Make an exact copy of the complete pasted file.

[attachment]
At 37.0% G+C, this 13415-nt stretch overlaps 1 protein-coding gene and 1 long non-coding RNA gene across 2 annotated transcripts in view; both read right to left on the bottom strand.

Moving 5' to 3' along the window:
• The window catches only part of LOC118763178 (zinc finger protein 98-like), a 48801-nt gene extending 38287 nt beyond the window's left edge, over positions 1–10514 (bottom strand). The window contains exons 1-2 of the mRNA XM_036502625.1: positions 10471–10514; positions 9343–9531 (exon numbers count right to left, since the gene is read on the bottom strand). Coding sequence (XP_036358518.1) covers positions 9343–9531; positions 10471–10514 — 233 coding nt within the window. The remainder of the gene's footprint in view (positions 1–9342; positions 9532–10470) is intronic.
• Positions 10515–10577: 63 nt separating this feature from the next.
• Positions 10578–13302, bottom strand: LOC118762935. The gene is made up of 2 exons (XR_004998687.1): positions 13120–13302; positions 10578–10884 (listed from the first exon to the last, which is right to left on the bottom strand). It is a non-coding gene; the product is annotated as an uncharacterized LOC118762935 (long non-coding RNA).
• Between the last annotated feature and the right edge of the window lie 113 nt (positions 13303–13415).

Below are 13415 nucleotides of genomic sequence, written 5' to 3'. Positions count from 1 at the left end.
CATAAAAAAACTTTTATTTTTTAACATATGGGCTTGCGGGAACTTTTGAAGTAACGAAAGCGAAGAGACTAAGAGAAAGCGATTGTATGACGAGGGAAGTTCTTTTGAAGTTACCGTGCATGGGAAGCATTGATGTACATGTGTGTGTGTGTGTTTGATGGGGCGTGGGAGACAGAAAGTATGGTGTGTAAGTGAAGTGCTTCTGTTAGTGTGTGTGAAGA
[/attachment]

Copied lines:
At 37.0% G+C, this 13415-nt stretch overlaps 1 protein-coding gene and 1 long non-coding RNA gene across 2 annotated transcripts in view; both read right to left on the bottom strand.

Moving 5' to 3' along the window:
• The window catches only part of LOC118763178 (zinc finger protein 98-like), a 48801-nt gene extending 38287 nt beyond the window's left edge, over positions 1–10514 (bottom strand). The window contains exons 1-2 of the mRNA XM_036502625.1: positions 10471–10514; positions 9343–9531 (exon numbers count right to left, since the gene is read on the bottom strand). Coding sequence (XP_036358518.1) covers positions 9343–9531; positions 10471–10514 — 233 coding nt within the window. The remainder of the gene's footprint in view (positions 1–9342; positions 9532–10470) is intronic.
• Positions 10515–10577: 63 nt separating this feature from the next.
• Positions 10578–13302, bottom strand: LOC118762935. The gene is made up of 2 exons (XR_004998687.1): positions 13120–13302; positions 10578–10884 (listed from the first exon to the last, which is right to left on the bottom strand). It is a non-coding gene; the product is annotated as an uncharacterized LOC118762935 (long non-coding RNA).
• Between the last annotated feature and the right edge of the window lie 113 nt (positions 13303–13415).

Below are 13415 nucleotides of genomic sequence, written 5' to 3'. Positions count from 1 at the left end.
CATAAAAAAACTTTTATTTTTTAACATATGGGCTTGCGGGAACTTTTGAAGTAACGAAAGCGAAGAGACTAAGAGAAAGCGATTGTATGACGAGGGAAGTTCTTTTGAAGTTACCGTGCATGGGAAGCATTGATGTACATGTGTGTGTGTGTGTTTGATGGGGCGTGGGAGACAGAAAGTATGGTGTGTAAGTGAAGTGCTTCTGTTAGTGTGTGTGAAGA